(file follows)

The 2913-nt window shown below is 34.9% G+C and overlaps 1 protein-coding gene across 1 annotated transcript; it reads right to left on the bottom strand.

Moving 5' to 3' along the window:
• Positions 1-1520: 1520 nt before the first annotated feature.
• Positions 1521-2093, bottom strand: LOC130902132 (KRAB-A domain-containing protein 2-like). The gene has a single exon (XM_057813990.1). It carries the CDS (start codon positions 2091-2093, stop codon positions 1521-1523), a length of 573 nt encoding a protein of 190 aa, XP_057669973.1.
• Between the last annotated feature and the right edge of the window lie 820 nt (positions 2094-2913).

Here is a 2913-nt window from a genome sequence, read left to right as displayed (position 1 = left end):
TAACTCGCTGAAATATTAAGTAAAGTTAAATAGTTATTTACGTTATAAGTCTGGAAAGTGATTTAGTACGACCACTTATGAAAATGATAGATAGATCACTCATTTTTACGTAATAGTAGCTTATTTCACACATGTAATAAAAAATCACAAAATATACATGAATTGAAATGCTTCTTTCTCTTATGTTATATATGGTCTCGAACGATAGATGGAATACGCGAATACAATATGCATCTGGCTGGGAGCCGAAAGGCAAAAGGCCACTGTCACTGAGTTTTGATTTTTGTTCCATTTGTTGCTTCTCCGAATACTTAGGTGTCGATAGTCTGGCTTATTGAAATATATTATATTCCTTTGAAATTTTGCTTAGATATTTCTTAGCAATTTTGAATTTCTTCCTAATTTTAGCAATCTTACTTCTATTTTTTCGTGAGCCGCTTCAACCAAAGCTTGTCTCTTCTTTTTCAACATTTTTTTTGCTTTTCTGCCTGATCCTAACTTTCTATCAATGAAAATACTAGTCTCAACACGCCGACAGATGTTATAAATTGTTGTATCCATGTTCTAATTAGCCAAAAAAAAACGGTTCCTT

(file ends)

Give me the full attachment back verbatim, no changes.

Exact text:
The 2913-nt window shown below is 34.9% G+C and overlaps 1 protein-coding gene across 1 annotated transcript; it reads right to left on the bottom strand.

Moving 5' to 3' along the window:
• Positions 1-1520: 1520 nt before the first annotated feature.
• Positions 1521-2093, bottom strand: LOC130902132 (KRAB-A domain-containing protein 2-like). The gene has a single exon (XM_057813990.1). It carries the CDS (start codon positions 2091-2093, stop codon positions 1521-1523), a length of 573 nt encoding a protein of 190 aa, XP_057669973.1.
• Between the last annotated feature and the right edge of the window lie 820 nt (positions 2094-2913).

Here is a 2913-nt window from a genome sequence, read left to right as displayed (position 1 = left end):
TAACTCGCTGAAATATTAAGTAAAGTTAAATAGTTATTTACGTTATAAGTCTGGAAAGTGATTTAGTACGACCACTTATGAAAATGATAGATAGATCACTCATTTTTACGTAATAGTAGCTTATTTCACACATGTAATAAAAAATCACAAAATATACATGAATTGAAATGCTTCTTTCTCTTATGTTATATATGGTCTCGAACGATAGATGGAATACGCGAATACAATATGCATCTGGCTGGGAGCCGAAAGGCAAAAGGCCACTGTCACTGAGTTTTGATTTTTGTTCCATTTGTTGCTTCTCCGAATACTTAGGTGTCGATAGTCTGGCTTATTGAAATATATTATATTCCTTTGAAATTTTGCTTAGATATTTCTTAGCAATTTTGAATTTCTTCCTAATTTTAGCAATCTTACTTCTATTTTTTCGTGAGCCGCTTCAACCAAAGCTTGTCTCTTCTTTTTCAACATTTTTTTTGCTTTTCTGCCTGATCCTAACTTTCTATCAATGAAAATACTAGTCTCAACACGCCGACAGATGTTATAAATTGTTGTATCCATGTTCTAATTAGCCAAAAAAAAACGGTTCCTT